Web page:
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UW-Madison has settled with the federal government in the Western District Court of Wisconsin over a dispute in how savings from purchases for research projects relying on federal money are credited.

UW-Madison agreed to pay the U.S. government $1.5 million for allegedly overcharging federal agencies on the money it receives for research projects, the Western District Court of Wisconsin announced Thursday.

The largest portion of UW-Madison’s budget, about 29 percent, comes from the federal government for research projects and the salaries of those conducting the work.

According to the U.S. Office of Management and Budget principles that universities agree to before receiving research money, the savings associated with discounts and rebates on purchases for research projects must be credited back to the federal government.

“Failure to do so results in overcharging,” U.S. Attorney Scott Blader said in a statement.

The settlement agreement signed Thursday alleges that UW-Madison failed to pay back savings earned on some payments from July 1, 2008, through part of 2018.

Investigators also found that UW-Madison’s accounting of the savings failed to comply with some of the university’s own practices for purchasing operations, though UW-Madison officials disagreed with this finding.

UW-Madison spokesman John Lucas described what occurred as a “technical accounting issue” related to some purchases on federally sponsored grants and contracts. He said the university did not admit to any wrongdoing and does not believe there was any financial loss to the government.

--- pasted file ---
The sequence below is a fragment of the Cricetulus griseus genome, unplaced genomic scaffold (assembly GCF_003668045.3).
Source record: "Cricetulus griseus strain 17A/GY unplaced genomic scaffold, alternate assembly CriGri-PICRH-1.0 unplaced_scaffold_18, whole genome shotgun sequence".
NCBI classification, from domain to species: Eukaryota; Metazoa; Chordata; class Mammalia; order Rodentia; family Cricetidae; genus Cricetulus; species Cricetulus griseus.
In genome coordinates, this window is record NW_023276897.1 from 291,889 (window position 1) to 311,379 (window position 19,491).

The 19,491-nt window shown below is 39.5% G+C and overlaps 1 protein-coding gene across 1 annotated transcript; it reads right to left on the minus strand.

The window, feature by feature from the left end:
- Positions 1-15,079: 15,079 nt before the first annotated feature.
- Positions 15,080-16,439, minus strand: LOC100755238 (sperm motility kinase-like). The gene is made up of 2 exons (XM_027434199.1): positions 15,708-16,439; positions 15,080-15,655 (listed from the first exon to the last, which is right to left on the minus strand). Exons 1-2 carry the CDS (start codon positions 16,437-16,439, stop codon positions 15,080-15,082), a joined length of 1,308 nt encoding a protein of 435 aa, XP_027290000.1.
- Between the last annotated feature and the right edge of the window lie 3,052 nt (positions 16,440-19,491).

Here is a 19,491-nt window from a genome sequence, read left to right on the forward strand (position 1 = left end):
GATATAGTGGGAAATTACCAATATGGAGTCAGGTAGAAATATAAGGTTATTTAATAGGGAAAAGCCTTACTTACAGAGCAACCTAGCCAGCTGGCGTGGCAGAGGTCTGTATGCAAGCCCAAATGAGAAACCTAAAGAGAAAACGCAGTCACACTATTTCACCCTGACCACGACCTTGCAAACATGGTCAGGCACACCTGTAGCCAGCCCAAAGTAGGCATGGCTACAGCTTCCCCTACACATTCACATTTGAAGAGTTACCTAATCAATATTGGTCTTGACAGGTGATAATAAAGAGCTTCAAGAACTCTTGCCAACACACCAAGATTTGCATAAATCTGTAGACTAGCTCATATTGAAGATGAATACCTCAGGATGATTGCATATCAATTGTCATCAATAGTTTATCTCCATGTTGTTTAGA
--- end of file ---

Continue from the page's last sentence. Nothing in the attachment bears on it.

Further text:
“The university takes very seriously its obligations to appropriately manage its federal funds and has enhanced its rebate-related accounting practices to address any areas of potential disagreement with its federal partners going forward,” he said in a statement.

UW-Madison will not use state or federal money to pay back the $1.5 million, Lucas said, though it was not immediately clear Thursday what source of funding would be used.

The university agreed to settle in order to avoid the time and expense of litigation, he said.

The U.S. Department of Health and Human Services, the National Science Foundation, the U.S. Department of Energy, the U.S. Department of Defense and NASA were involved in the investigation, according to the district court’s announcement.

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